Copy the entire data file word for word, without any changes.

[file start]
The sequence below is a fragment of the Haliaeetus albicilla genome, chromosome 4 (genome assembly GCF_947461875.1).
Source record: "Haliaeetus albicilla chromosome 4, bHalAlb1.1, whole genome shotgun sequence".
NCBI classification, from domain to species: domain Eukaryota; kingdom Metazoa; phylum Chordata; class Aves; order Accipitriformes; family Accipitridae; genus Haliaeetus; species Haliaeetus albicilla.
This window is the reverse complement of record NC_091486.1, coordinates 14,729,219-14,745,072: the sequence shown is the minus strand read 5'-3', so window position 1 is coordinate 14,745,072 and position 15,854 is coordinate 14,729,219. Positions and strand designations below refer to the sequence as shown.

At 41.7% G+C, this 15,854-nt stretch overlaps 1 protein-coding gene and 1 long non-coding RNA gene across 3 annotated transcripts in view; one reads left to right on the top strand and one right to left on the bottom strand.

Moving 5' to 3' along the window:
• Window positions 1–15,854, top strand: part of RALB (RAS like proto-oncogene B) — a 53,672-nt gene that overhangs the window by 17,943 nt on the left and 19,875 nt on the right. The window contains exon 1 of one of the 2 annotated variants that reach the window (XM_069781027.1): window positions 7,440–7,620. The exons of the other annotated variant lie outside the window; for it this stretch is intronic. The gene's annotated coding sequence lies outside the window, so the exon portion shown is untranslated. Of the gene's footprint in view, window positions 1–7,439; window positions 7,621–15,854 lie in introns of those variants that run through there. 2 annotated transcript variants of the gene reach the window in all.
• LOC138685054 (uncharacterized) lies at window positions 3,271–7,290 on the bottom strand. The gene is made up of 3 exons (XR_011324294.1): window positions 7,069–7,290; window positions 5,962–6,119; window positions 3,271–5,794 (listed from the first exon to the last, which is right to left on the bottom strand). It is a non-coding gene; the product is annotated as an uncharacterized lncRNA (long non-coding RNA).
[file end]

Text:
The sequence below is a fragment of the Haliaeetus albicilla genome, chromosome 4 (genome assembly GCF_947461875.1).
Source record: "Haliaeetus albicilla chromosome 4, bHalAlb1.1, whole genome shotgun sequence".
NCBI classification, from domain to species: domain Eukaryota; kingdom Metazoa; phylum Chordata; class Aves; order Accipitriformes; family Accipitridae; genus Haliaeetus; species Haliaeetus albicilla.
This window is the reverse complement of record NC_091486.1, coordinates 14,729,219-14,745,072: the sequence shown is the minus strand read 5'-3', so window position 1 is coordinate 14,745,072 and position 15,854 is coordinate 14,729,219. Positions and strand designations below refer to the sequence as shown.

At 41.7% G+C, this 15,854-nt stretch overlaps 1 protein-coding gene and 1 long non-coding RNA gene across 3 annotated transcripts in view; one reads left to right on the top strand and one right to left on the bottom strand.

Moving 5' to 3' along the window:
• Window positions 1–15,854, top strand: part of RALB (RAS like proto-oncogene B) — a 53,672-nt gene that overhangs the window by 17,943 nt on the left and 19,875 nt on the right. The window contains exon 1 of one of the 2 annotated variants that reach the window (XM_069781027.1): window positions 7,440–7,620. The exons of the other annotated variant lie outside the window; for it this stretch is intronic. The gene's annotated coding sequence lies outside the window, so the exon portion shown is untranslated. Of the gene's footprint in view, window positions 1–7,439; window positions 7,621–15,854 lie in introns of those variants that run through there. 2 annotated transcript variants of the gene reach the window in all.
• LOC138685054 (uncharacterized) lies at window positions 3,271–7,290 on the bottom strand. The gene is made up of 3 exons (XR_011324294.1): window positions 7,069–7,290; window positions 5,962–6,119; window positions 3,271–5,794 (listed from the first exon to the last, which is right to left on the bottom strand). It is a non-coding gene; the product is annotated as an uncharacterized lncRNA (long non-coding RNA).